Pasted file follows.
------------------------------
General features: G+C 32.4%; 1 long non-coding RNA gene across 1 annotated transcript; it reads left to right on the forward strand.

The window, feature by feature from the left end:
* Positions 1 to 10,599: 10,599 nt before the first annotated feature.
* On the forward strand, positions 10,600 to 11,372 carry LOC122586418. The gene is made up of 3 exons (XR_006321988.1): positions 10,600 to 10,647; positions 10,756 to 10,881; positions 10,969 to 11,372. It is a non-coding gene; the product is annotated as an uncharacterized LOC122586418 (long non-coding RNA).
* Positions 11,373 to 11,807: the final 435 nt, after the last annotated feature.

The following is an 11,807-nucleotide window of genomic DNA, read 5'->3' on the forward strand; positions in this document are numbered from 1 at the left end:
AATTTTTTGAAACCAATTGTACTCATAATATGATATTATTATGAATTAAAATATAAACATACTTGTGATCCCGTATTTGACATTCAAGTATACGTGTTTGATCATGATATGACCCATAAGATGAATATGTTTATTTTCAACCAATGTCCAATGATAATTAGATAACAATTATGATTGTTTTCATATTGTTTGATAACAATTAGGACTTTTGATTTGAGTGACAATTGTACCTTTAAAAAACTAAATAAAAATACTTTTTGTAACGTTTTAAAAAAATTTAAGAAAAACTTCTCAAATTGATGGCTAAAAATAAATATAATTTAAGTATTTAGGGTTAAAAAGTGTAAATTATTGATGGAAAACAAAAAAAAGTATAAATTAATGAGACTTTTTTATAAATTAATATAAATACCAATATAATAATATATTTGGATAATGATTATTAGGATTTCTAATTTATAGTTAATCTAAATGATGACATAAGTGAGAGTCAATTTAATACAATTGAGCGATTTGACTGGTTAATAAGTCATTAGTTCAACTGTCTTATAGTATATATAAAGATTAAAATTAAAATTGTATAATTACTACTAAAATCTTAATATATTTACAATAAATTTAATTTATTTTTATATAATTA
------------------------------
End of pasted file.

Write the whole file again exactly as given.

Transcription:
General features: G+C 32.4%; 1 long non-coding RNA gene across 1 annotated transcript; it reads left to right on the forward strand.

The window, feature by feature from the left end:
* Positions 1 to 10,599: 10,599 nt before the first annotated feature.
* On the forward strand, positions 10,600 to 11,372 carry LOC122586418. The gene is made up of 3 exons (XR_006321988.1): positions 10,600 to 10,647; positions 10,756 to 10,881; positions 10,969 to 11,372. It is a non-coding gene; the product is annotated as an uncharacterized LOC122586418 (long non-coding RNA).
* Positions 11,373 to 11,807: the final 435 nt, after the last annotated feature.

The following is an 11,807-nucleotide window of genomic DNA, read 5'->3' on the forward strand; positions in this document are numbered from 1 at the left end:
AATTTTTTGAAACCAATTGTACTCATAATATGATATTATTATGAATTAAAATATAAACATACTTGTGATCCCGTATTTGACATTCAAGTATACGTGTTTGATCATGATATGACCCATAAGATGAATATGTTTATTTTCAACCAATGTCCAATGATAATTAGATAACAATTATGATTGTTTTCATATTGTTTGATAACAATTAGGACTTTTGATTTGAGTGACAATTGTACCTTTAAAAAACTAAATAAAAATACTTTTTGTAACGTTTTAAAAAAATTTAAGAAAAACTTCTCAAATTGATGGCTAAAAATAAATATAATTTAAGTATTTAGGGTTAAAAAGTGTAAATTATTGATGGAAAACAAAAAAAAGTATAAATTAATGAGACTTTTTTATAAATTAATATAAATACCAATATAATAATATATTTGGATAATGATTATTAGGATTTCTAATTTATAGTTAATCTAAATGATGACATAAGTGAGAGTCAATTTAATACAATTGAGCGATTTGACTGGTTAATAAGTCATTAGTTCAACTGTCTTATAGTATATATAAAGATTAAAATTAAAATTGTATAATTACTACTAAAATCTTAATATATTTACAATAAATTTAATTTATTTTTATATAATTA